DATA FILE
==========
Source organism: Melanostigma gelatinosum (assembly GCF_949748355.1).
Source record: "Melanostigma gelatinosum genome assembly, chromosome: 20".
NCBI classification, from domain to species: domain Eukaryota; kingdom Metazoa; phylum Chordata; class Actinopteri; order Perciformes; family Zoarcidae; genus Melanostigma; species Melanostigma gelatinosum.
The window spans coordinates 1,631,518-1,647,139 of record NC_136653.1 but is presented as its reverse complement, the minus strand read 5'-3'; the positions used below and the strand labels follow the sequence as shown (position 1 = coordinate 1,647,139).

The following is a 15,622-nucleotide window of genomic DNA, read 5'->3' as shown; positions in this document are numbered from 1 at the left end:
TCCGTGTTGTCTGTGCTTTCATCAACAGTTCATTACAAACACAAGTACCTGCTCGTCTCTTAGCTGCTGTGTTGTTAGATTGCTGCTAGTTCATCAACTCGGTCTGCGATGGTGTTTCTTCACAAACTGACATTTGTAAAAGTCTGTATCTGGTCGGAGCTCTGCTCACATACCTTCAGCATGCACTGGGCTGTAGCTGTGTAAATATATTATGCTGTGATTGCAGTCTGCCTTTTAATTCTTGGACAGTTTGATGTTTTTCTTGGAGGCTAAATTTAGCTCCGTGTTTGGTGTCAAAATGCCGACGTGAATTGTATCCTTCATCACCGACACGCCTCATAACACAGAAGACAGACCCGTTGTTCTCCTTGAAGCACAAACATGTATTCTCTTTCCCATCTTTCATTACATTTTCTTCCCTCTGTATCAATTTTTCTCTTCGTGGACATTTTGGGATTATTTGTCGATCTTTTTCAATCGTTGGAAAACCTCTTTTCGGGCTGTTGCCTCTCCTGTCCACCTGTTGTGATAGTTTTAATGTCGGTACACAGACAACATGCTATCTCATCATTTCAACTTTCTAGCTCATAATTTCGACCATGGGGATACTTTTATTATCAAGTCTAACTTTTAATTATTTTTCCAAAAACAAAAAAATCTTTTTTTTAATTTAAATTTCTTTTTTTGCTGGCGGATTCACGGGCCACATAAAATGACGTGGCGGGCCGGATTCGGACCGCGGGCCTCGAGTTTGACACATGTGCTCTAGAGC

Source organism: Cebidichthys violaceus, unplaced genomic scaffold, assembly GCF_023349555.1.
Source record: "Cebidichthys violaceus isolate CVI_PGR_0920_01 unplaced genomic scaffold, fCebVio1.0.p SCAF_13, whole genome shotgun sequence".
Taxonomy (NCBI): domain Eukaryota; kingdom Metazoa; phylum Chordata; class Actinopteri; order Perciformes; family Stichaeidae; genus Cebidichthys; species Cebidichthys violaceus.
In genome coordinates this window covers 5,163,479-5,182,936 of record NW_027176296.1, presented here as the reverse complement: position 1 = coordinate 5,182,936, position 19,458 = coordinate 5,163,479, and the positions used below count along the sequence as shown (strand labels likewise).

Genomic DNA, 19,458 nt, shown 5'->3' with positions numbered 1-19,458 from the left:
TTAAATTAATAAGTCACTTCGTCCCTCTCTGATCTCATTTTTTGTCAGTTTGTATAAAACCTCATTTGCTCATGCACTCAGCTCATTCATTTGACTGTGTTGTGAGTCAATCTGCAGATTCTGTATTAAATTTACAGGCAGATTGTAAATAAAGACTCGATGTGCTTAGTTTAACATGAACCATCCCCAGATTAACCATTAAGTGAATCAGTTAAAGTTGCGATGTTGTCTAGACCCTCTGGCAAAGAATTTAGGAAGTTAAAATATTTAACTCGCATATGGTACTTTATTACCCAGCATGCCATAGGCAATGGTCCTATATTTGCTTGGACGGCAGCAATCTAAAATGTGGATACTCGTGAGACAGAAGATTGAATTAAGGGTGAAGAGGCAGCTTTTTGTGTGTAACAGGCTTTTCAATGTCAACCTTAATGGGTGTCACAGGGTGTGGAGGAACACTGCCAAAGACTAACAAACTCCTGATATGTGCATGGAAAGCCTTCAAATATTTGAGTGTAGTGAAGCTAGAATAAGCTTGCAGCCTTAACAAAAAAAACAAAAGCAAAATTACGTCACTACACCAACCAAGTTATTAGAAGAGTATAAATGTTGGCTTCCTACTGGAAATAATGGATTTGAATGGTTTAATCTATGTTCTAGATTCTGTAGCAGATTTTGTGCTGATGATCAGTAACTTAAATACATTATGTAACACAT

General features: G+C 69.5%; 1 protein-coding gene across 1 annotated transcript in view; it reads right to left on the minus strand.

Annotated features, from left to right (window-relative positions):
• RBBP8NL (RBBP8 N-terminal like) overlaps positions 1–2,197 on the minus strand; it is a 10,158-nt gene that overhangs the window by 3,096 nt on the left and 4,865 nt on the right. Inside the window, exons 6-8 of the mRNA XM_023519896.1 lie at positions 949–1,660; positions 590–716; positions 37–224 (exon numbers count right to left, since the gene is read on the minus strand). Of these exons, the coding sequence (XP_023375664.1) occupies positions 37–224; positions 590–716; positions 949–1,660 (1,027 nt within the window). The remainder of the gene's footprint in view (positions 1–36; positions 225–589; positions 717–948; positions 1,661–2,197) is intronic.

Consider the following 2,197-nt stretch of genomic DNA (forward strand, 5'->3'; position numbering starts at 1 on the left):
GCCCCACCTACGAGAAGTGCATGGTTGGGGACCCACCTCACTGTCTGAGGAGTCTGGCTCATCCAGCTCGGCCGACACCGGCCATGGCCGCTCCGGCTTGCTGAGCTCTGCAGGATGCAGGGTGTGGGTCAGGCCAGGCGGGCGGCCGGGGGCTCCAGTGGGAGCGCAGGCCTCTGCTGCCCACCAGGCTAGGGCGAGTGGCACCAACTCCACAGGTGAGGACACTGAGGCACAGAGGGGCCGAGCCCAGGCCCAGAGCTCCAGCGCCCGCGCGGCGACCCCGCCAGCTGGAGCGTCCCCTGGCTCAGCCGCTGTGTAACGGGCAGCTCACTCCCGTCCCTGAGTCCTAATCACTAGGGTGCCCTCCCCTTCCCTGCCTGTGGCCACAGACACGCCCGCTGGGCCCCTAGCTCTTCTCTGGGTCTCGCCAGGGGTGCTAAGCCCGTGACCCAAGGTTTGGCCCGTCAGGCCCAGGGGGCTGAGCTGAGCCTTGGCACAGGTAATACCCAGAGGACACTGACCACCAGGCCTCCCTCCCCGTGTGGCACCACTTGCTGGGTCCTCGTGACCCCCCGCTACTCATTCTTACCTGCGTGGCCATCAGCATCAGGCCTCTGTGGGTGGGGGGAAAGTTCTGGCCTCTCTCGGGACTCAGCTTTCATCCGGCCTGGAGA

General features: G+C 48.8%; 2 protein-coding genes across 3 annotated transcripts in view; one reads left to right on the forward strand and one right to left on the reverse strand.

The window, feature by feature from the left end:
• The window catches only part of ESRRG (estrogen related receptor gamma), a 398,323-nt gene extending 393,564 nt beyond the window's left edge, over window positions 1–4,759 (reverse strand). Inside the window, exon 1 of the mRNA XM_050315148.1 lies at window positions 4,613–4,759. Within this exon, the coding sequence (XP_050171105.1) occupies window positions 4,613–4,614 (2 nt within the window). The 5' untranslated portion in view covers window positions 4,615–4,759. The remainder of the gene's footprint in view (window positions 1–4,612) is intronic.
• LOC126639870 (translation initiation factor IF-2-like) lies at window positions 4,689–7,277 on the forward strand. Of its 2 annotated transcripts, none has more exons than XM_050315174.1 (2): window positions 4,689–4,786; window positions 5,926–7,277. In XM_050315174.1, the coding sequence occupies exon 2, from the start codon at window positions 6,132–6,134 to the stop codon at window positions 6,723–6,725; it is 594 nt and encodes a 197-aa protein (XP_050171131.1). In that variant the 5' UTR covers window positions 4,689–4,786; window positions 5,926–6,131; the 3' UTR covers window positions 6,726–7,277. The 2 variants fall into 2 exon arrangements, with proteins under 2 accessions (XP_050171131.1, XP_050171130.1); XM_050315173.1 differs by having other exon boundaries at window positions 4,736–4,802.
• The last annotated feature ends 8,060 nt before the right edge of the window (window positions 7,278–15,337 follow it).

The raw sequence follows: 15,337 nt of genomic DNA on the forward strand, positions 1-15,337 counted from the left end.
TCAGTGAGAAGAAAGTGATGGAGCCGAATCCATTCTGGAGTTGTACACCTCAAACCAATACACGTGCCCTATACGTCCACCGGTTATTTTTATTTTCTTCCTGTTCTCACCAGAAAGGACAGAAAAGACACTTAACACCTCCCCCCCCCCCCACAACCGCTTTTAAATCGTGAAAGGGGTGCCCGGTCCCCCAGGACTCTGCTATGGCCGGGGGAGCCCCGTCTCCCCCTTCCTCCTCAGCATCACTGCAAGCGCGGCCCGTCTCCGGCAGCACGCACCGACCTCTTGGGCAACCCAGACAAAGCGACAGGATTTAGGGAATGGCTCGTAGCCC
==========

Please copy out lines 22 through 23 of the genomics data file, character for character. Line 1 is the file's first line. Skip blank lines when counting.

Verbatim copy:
• The last annotated feature ends 8,060 nt before the right edge of the window (window positions 7,278–15,337 follow it).

The raw sequence follows: 15,337 nt of genomic DNA on the forward strand, positions 1-15,337 counted from the left end.